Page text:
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Nearly 3,000 miles already separate Casa Diablo from Newark City Hall. But this week, los angeles male strippers strove mightily to increase that distance.

After word leaked out that the ambitious young Newark mayor had held a concise Twitter flirtation using a comely exotic dancer here, his Senate campaign in New Jersey issued an announcement downplaying the incident.

“The sole mildly surprising point about this story may be the news that there’s a vegan strip club in Portland,” Booker’s campaign said, indicating that this bachelor mayor knew neither Portland nor Casa Diablo, where one kind of flesh is happily embraced and the other strictly prohibited.

Oregon’s biggest metropolis might be acknowledged as the capital of your craft beer movement, or the location of Powell’s City of Books, the self-proclaimed biggest new-and-used bookstore worldwide. Your pet rights group PETA ranks Portland No. 2 on its Top 10 list of “vegan-friendly cities,” behind Austin, Texas, and only ahead of Los Angeles. Perhaps less well known, but equally telling, is Portland’s triple-X heart and the legal history which makes it possible.

“This is actually the strip club capital around the globe,” said a 24-year-old woman who goes by the name of Dre and calls herself Casa Diablo’s “house mother.” “There aren’t more than Vegas. Just more per capita. Portland is indeed different. That’s our theme. Nudity is no big issue.”

She smiled. Tossed a waterfall of dark hair. Clambered up the brass pole on Casa Diablo’s elevated stage. Then dropped a dozen or more feet in a perfectly executed pair of splits, her black, thigh-high boots gleaming from the dim red light like a smattering of fully clothed men looked on.

Those boots? They’re vinyl. Here is where the vegan part comes in.

Casa Diablo’s owner is Johnny Diablo Zukle, a transplant from Torrance who may have eschewed animal products for the past 28 years. Diablo (he rarely uses his Lithuanian surname) said he matured playing a vegetarian guru named Dr. John McDougall. At age 21, he banished all animal products from his diet.

On a monthly basis later, the newly minted vegan was going with his mother and aunt and had a revelation while waiting in line in the Stockton bagel shop.

“I realized – and i also considered loud – ‘Hey, generally if i don’t eat animal products, I don’t have to use them either.’ I really could be aside from every one of the suffering completed to animals,” he recounted Thursday night too-waxed women danced and music boomed. “My mother said, ‘Oh, don’t be a fanatic.’ But it really was past too far.”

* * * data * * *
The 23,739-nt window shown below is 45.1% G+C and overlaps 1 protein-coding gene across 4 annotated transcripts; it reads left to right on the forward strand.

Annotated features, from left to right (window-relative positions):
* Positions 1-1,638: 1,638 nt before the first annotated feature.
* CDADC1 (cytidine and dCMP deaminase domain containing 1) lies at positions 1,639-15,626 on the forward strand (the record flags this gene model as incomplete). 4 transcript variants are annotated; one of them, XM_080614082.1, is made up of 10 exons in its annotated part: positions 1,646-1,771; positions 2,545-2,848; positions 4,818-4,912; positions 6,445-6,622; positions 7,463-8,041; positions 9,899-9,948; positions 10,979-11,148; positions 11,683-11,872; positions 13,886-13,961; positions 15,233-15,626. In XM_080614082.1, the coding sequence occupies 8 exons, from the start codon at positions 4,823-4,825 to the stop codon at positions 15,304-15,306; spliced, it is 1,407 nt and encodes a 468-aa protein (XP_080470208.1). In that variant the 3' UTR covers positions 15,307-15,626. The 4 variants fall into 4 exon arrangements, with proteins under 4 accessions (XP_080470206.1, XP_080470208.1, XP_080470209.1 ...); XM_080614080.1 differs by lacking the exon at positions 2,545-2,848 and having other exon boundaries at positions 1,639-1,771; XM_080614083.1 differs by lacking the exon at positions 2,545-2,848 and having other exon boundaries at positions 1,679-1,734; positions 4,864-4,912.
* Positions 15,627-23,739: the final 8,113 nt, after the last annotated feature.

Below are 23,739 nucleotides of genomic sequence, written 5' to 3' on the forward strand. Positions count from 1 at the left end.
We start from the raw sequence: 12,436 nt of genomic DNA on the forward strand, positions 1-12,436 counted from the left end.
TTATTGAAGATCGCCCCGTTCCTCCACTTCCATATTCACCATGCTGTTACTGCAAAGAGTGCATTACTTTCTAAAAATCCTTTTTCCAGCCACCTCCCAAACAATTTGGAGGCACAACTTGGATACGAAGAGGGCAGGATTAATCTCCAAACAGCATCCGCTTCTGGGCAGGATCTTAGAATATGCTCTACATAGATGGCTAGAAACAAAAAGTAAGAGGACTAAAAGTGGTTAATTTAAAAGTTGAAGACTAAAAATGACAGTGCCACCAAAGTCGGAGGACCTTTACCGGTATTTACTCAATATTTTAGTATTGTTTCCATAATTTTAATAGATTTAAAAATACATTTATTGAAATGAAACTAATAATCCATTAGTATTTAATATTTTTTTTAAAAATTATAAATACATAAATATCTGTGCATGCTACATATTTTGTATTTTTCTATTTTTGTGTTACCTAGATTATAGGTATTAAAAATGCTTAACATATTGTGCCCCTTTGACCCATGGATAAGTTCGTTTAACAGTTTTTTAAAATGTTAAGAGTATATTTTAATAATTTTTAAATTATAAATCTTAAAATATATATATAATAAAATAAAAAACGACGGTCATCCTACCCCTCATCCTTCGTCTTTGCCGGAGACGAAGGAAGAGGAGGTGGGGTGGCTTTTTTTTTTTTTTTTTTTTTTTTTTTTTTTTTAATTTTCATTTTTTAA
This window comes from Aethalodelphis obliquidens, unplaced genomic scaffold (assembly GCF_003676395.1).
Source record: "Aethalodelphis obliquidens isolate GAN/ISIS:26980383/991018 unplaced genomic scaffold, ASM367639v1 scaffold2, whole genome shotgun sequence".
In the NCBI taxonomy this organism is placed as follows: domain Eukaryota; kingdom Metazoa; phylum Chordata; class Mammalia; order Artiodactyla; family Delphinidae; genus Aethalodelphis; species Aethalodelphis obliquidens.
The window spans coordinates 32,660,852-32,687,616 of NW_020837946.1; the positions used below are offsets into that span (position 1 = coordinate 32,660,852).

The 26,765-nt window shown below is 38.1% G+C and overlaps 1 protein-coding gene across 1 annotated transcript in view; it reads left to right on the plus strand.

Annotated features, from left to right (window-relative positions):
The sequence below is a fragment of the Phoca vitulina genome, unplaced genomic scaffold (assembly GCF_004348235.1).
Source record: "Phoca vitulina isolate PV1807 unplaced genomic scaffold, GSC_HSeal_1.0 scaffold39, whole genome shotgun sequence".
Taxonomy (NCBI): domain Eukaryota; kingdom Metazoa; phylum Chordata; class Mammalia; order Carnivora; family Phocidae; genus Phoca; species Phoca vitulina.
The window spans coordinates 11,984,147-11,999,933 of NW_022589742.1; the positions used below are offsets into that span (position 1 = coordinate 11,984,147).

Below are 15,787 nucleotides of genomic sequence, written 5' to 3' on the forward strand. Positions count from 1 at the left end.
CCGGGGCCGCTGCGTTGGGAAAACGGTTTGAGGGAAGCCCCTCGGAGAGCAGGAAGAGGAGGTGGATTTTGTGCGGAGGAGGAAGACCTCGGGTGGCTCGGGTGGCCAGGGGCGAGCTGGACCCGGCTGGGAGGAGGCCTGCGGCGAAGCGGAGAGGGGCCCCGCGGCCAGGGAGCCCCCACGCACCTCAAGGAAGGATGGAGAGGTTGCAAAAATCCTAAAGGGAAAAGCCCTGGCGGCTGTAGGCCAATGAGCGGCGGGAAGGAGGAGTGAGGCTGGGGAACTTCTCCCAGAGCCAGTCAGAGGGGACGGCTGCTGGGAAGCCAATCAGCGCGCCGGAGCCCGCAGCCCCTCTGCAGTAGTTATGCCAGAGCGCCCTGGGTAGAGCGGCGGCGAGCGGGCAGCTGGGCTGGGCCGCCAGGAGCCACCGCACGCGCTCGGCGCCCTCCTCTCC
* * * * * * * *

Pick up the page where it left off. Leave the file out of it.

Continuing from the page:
Casa Diablo’s dancers are prohibited from wearing leather, fur, silk or pearls while performing. Order a white Russian from Tori in the wall-length bar and she’ll pour a concoction made using soy creamer. Ditto to the Irish coffees, the Creamsicle drinks, the Eros Euphoria martinis.

The “Mac & Chz” isn’t, as the menu says, “exactly like mom accustomed to make,” unless your mom is Betty White. The chimichanga is filled with “taco soy strips.” The pumpkin spice cupcakes – hand-crafted from a dancer named Sabrina who says she wears “a great deal more” while baking – are topped with Tofutti A Lot Better Than Cream Cheese frosting.

With this night, in a nod towards the kerfuffle over Booker and stripper Lynsie Lee, the special is actually a Booker Burger. The patty is Casa Diablo’s usual, the goateed owner said: “soy protein, more protein when compared to a regular burger, no unhealthy fat, no cholesterol, and it’s delicious.”

The large difference is at accouterment. “Extra mayo,” Diablo said, and then said it again. “As a result of mayor.” Mayo. Mayor. Buy it?

The Booker Burger was put in place on a small table beside a chess set, not not even close to where dancers strut their stuff. Fries were artfully mounded beside it, and photographers through the Oregonian, TMZ and also the New York City Post were shooting away.

The dancers along with their clients, however, were largely unimpressed. Sure, Lee did a star turn in her own skimpy patriotic bikini, white stars on the blue background with red piping. It didn’t continue to long. And Diablo was pressed into explaining Portland’s libertarian leanings between bites of vegan pad thai.

“The Supreme Court of Oregon ruled in support of freedom of speech, and basically they’re saying, ‘Hey, listen, it’s protected speech, so anyone who wants to open a strip club can,'” Diablo said. “In the end, freedom of speech wins. I hope it always does. It’s what makes Oregon great.”

Diablo is basically correct, but his legal analysis could go back further. As David Fidanque, executive director in the ACLU of Oregon, highlights, the Beaver State’s Constitution is far more protective of free speech than will be the federal Constitution’s 1st Amendment.

Article 1, Section 8 stipulates that “no law shall be passed restraining the free expression of opinion or restricting the authority to speak, write, or print freely on any subject whatever, but 72dexmpky person shall be accountable for the abuse on this right.”

The state’s Constitution was ratified in 1857, along with the free expression clause was solidified via a string of court cases in the 1980s and later. A result? The Best Strip Club List catalogs 64 establishments within Portland city limits, a treadmill for every 9,400 approximately residents.

Dana Haynes, spokesman for Portland Mayor Charlie Hales, said he failed to know whether this sort of ratio puts his city ahead of others – and he hoped no person had studied the issue “on my own tax dollars” – but he does hear of Portland’s preeminence frequently.

“Judges have said you can not zone out a strip club,” Haynes said. He then continued, delicately, “It is actually probably genuine that some cities in many states have no trouble of prohibiting strip clubs inside their boundaries.”